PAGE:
People said Pocahontas was brave and noble too. They say good things about all the Indian princesses they depict on stage and screen. It doesn't change the fact that the primary aspect of these women is their gender and sexual identity. If they weren't young, attractive women, their stories would be forgotten.
Similarly, Miss America contestants are known for wanting "world peace" even as they parade in their swimsuits. As King pointed out, Playboy bunnies list their interests and goals too. It doesn't mean these women aren't primarily recognized as sex objects.
Finally, I occasionally get criticism for my work on Indian stereotypes. I could declare it "harmful" and "hurtful" and complain about it, take it in stride and ignore it, or repudiate it with facts and evidence. I generally take the last approach and I recommend it to everyone.
>> Instead of passing along the article, why didn't you write a letter or call our company and ask for the facts first? <<
Because I didn't take a position on your company or your calendar. I merely forwarded something already in the public domain. The dispute is between you and Lise King, not between me and anybody. I was acting like a librarian, disseminating information without judging it. Librarians don't verify every fact in the books, magazines, and newspapers they check out and neither do I.
The rebuttals rebutted
As for your rebuttal in News from Indian Country:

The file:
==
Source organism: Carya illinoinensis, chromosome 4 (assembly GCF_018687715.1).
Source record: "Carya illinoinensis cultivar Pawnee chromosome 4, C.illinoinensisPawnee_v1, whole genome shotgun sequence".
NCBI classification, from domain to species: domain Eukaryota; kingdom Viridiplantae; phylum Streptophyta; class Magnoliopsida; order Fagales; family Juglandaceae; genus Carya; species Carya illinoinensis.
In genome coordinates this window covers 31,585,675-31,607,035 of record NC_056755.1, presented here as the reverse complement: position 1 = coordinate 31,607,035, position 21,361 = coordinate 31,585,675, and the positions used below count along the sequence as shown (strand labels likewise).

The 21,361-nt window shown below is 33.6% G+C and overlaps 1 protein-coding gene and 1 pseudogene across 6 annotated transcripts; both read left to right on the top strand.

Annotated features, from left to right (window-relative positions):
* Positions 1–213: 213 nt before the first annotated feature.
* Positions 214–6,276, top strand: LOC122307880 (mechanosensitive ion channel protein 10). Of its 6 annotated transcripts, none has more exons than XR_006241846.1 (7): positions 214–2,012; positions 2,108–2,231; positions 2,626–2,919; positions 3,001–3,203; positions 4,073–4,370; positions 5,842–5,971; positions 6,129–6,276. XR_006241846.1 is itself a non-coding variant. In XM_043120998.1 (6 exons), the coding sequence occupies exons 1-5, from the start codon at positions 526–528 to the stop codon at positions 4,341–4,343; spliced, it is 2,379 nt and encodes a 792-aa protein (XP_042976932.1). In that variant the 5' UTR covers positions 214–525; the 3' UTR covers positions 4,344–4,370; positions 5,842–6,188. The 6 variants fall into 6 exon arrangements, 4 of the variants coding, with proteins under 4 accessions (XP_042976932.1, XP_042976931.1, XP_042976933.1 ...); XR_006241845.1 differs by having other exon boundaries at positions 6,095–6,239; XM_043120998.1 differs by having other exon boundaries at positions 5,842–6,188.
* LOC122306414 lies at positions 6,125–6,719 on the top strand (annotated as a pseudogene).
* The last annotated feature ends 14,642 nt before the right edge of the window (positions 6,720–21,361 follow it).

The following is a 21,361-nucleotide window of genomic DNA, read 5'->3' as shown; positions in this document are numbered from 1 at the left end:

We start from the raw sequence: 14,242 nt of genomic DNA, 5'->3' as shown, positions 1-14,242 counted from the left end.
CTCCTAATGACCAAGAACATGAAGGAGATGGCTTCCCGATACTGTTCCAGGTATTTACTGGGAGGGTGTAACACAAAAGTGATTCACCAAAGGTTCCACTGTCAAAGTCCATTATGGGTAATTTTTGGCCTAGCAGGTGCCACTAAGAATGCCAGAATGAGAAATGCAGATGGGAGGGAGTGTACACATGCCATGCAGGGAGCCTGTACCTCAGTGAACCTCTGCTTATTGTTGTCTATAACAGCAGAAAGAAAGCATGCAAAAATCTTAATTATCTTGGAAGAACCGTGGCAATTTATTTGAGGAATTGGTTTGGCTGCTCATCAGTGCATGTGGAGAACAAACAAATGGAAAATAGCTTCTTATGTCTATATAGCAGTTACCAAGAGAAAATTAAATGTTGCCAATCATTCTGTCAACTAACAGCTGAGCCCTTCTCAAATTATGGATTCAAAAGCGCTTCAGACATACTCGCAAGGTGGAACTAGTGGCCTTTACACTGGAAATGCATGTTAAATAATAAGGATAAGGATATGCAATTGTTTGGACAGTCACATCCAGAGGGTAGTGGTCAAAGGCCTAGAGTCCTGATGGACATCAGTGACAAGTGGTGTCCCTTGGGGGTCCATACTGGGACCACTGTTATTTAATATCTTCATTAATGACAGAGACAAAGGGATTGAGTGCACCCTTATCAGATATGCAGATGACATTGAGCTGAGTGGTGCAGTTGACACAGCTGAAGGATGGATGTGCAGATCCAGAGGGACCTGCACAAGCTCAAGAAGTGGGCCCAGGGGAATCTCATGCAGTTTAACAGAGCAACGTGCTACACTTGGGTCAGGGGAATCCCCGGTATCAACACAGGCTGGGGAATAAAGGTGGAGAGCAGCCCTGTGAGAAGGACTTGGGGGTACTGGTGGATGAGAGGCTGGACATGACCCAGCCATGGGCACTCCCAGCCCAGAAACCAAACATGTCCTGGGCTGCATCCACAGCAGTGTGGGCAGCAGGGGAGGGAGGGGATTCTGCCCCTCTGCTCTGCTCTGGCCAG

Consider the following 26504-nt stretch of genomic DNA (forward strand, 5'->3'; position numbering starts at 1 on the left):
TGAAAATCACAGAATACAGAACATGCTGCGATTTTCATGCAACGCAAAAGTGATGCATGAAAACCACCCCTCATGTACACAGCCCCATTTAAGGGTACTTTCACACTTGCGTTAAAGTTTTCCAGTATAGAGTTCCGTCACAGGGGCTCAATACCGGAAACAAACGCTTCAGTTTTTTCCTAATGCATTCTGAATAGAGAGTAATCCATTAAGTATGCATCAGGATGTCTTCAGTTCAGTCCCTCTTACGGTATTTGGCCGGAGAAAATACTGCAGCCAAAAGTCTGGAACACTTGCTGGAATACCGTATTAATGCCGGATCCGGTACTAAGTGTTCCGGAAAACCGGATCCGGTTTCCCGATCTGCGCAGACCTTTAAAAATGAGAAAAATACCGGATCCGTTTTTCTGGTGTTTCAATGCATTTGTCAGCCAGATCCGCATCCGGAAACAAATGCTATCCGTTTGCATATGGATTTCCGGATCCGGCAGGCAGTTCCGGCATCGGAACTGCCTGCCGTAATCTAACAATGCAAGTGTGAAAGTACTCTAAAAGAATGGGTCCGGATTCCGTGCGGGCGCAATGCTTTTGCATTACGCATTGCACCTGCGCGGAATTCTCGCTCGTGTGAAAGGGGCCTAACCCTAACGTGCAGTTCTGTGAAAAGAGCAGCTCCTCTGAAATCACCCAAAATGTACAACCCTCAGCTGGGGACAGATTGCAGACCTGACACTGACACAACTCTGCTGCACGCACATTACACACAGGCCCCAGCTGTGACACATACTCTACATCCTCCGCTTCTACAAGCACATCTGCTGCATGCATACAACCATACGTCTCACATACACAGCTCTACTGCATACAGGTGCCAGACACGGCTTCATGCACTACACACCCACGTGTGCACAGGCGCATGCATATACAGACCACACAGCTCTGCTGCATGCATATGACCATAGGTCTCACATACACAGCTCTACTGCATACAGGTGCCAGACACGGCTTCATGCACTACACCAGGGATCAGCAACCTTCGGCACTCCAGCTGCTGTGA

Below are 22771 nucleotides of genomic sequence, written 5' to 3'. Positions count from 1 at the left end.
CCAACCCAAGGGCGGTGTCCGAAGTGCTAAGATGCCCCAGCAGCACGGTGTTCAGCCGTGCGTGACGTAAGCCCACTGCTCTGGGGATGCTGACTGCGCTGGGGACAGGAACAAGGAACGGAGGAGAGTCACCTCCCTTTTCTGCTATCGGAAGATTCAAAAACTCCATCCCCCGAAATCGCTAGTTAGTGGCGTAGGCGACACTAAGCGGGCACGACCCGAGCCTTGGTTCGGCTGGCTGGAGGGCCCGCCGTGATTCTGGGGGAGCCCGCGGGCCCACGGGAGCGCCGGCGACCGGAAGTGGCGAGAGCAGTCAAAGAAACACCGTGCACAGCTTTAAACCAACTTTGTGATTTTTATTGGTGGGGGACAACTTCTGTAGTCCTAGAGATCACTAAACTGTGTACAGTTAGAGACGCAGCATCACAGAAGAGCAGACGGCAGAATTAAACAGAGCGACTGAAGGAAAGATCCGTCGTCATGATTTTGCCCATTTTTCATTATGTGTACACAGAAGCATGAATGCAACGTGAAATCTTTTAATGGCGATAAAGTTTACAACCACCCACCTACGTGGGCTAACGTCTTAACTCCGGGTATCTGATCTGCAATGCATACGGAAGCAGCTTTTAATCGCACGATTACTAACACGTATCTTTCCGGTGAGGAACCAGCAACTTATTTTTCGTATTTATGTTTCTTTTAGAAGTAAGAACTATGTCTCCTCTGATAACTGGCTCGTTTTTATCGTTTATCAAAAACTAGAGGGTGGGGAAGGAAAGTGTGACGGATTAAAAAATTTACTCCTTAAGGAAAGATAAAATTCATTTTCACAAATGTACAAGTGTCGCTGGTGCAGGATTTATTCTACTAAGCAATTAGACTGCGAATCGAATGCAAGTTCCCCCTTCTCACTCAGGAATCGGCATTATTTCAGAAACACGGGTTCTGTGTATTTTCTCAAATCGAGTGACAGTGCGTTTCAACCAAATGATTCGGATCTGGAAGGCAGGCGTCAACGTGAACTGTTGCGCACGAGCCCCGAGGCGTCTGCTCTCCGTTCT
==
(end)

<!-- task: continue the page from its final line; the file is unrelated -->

King quoted you as saying the women are role models. Based on what you said, she inferred that you're marketing the calendar partly because of the women's intelligence and good works. In other words, the things that make them role models. If you're marketing them only as sex objects, not as role models, let me know and I'll tell everyone.
"Soft porn" is also in the eye of the beholder. It has no absolute definition. It can include near-nudity as well as nudity. Some people consider Sports Illustrated's annual calendar an example of softcore porn, and it doesn't include nudity. Factors that affect the soft-porn determination include how much flesh the bikinis reveal, how much of the women's bodies poke through the bikinis, and how suggestive the women's poses are. A woman can look demure or lascivious while wearing the same bikini.
I wouldn't call the calendar "soft(core) porn" myself, but I'm a man who hasn't had to deal with self-image issues throughout his life. Several of the models are tugging their bikini bottoms down, which is sexually suggestive if not provocative. It's not as bad as the Sports Illustrated swimsuit calendar, but it's not totally innocent, either.
In any case, the "soft porn" claim is an opinion, not a factual statement. One could say America's voyeuristic love of sex and violence is "pornographic" without being factually wrong. If this is an example of what you consider libel, I'm afraid you're mistaken.
>> Until main stream media can see us as something other than savages and buckskin wearing teepee dwellers <<
The mainstream mostly sees Indian women as exotic princesses who can provide hot-blooded sex but not strength, leadership, or wisdom. See Indian Women as Sex Objects for more information.
>> That way no one could look at us, or see us as having beautiful bodies or a sexuality. <<